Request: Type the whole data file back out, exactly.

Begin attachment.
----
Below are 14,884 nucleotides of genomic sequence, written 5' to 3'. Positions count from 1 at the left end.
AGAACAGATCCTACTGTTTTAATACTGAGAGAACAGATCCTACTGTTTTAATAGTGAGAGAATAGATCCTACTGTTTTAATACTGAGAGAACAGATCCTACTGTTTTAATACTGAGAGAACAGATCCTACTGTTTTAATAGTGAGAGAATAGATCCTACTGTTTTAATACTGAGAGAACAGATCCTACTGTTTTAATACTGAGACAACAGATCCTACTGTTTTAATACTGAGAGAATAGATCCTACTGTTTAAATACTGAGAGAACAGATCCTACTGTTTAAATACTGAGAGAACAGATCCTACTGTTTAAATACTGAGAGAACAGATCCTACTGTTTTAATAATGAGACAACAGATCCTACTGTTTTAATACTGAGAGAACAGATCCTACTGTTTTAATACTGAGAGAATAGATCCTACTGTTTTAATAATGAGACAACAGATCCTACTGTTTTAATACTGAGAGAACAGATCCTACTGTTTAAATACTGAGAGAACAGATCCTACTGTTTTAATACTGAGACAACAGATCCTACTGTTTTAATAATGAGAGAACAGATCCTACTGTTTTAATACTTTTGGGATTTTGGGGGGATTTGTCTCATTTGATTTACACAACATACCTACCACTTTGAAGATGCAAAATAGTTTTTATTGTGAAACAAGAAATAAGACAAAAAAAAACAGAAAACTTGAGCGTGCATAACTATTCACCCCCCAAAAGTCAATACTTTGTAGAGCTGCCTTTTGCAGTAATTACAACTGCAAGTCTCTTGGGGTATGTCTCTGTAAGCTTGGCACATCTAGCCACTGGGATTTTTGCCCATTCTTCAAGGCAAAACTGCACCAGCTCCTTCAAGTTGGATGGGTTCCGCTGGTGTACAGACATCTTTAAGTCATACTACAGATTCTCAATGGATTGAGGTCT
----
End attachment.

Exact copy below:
Below are 14,884 nucleotides of genomic sequence, written 5' to 3'. Positions count from 1 at the left end.
AGAACAGATCCTACTGTTTTAATACTGAGAGAACAGATCCTACTGTTTTAATAGTGAGAGAATAGATCCTACTGTTTTAATACTGAGAGAACAGATCCTACTGTTTTAATACTGAGAGAACAGATCCTACTGTTTTAATAGTGAGAGAATAGATCCTACTGTTTTAATACTGAGAGAACAGATCCTACTGTTTTAATACTGAGACAACAGATCCTACTGTTTTAATACTGAGAGAATAGATCCTACTGTTTAAATACTGAGAGAACAGATCCTACTGTTTAAATACTGAGAGAACAGATCCTACTGTTTAAATACTGAGAGAACAGATCCTACTGTTTTAATAATGAGACAACAGATCCTACTGTTTTAATACTGAGAGAACAGATCCTACTGTTTTAATACTGAGAGAATAGATCCTACTGTTTTAATAATGAGACAACAGATCCTACTGTTTTAATACTGAGAGAACAGATCCTACTGTTTAAATACTGAGAGAACAGATCCTACTGTTTTAATACTGAGACAACAGATCCTACTGTTTTAATAATGAGAGAACAGATCCTACTGTTTTAATACTTTTGGGATTTTGGGGGGATTTGTCTCATTTGATTTACACAACATACCTACCACTTTGAAGATGCAAAATAGTTTTTATTGTGAAACAAGAAATAAGACAAAAAAAAACAGAAAACTTGAGCGTGCATAACTATTCACCCCCCAAAAGTCAATACTTTGTAGAGCTGCCTTTTGCAGTAATTACAACTGCAAGTCTCTTGGGGTATGTCTCTGTAAGCTTGGCACATCTAGCCACTGGGATTTTTGCCCATTCTTCAAGGCAAAACTGCACCAGCTCCTTCAAGTTGGATGGGTTCCGCTGGTGTACAGACATCTTTAAGTCATACTACAGATTCTCAATGGATTGAGGTCT